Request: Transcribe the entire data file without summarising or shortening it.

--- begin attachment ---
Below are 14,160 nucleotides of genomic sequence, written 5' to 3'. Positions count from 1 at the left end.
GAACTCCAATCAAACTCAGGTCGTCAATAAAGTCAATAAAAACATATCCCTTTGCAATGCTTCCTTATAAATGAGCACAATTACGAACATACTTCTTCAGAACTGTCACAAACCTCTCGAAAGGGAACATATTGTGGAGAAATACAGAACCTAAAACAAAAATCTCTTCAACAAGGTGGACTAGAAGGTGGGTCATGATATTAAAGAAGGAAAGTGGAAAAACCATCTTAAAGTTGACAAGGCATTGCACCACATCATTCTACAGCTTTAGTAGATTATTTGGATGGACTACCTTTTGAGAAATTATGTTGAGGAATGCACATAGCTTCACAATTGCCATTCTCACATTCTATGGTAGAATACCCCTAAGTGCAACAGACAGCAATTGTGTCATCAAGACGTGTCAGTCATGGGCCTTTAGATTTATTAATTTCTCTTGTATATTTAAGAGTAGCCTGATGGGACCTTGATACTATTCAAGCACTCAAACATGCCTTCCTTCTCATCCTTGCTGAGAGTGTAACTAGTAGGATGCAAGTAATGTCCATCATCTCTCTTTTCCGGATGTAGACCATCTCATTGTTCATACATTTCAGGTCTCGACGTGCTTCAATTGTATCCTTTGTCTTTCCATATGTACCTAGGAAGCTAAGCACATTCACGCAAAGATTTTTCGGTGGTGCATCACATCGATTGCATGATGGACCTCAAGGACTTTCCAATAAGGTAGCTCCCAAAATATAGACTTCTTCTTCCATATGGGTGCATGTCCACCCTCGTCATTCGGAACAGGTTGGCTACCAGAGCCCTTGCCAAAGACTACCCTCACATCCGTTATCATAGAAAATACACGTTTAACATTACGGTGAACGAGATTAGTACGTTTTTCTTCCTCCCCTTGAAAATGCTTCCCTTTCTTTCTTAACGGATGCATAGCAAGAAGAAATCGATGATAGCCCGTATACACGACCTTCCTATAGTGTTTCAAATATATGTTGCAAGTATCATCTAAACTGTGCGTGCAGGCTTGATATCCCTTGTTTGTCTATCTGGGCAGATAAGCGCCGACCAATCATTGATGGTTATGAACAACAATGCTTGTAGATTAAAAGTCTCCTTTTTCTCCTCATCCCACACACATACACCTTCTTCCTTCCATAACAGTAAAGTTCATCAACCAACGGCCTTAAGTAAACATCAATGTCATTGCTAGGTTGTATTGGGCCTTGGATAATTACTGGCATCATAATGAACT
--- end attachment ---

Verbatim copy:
Below are 14,160 nucleotides of genomic sequence, written 5' to 3'. Positions count from 1 at the left end.
GAACTCCAATCAAACTCAGGTCGTCAATAAAGTCAATAAAAACATATCCCTTTGCAATGCTTCCTTATAAATGAGCACAATTACGAACATACTTCTTCAGAACTGTCACAAACCTCTCGAAAGGGAACATATTGTGGAGAAATACAGAACCTAAAACAAAAATCTCTTCAACAAGGTGGACTAGAAGGTGGGTCATGATATTAAAGAAGGAAAGTGGAAAAACCATCTTAAAGTTGACAAGGCATTGCACCACATCATTCTACAGCTTTAGTAGATTATTTGGATGGACTACCTTTTGAGAAATTATGTTGAGGAATGCACATAGCTTCACAATTGCCATTCTCACATTCTATGGTAGAATACCCCTAAGTGCAACAGACAGCAATTGTGTCATCAAGACGTGTCAGTCATGGGCCTTTAGATTTATTAATTTCTCTTGTATATTTAAGAGTAGCCTGATGGGACCTTGATACTATTCAAGCACTCAAACATGCCTTCCTTCTCATCCTTGCTGAGAGTGTAACTAGTAGGATGCAAGTAATGTCCATCATCTCTCTTTTCCGGATGTAGACCATCTCATTGTTCATACATTTCAGGTCTCGACGTGCTTCAATTGTATCCTTTGTCTTTCCATATGTACCTAGGAAGCTAAGCACATTCACGCAAAGATTTTTCGGTGGTGCATCACATCGATTGCATGATGGACCTCAAGGACTTTCCAATAAGGTAGCTCCCAAAATATAGACTTCTTCTTCCATATGGGTGCATGTCCACCCTCGTCATTCGGAACAGGTTGGCTACCAGAGCCCTTGCCAAAGACTACCCTCACATCCGTTATCATAGAAAATACACGTTTAACATTACGGTGAACGAGATTAGTACGTTTTTCTTCCTCCCCTTGAAAATGCTTCCCTTTCTTTCTTAACGGATGCATAGCAAGAAGAAATCGATGATAGCCCGTATACACGACCTTCCTATAGTGTTTCAAATATATGTTGCAAGTATCATCTAAACTGTGCGTGCAGGCTTGATATCCCTTGTTTGTCTATCTGGGCAGATAAGCGCCGACCAATCATTGATGGTTATGAACAACAATGCTTGTAGATTAAAAGTCTCCTTTTTCTCCTCATCCCACACACATACACCTTCTTCCTTCCATAACAGTAAAGTTCATCAACCAACGGCCTTAAGTAAACATCAATGTCATTGCTAGGTTGTATTGGGCCTTGGATAATTACTGGCATCATAATGAACT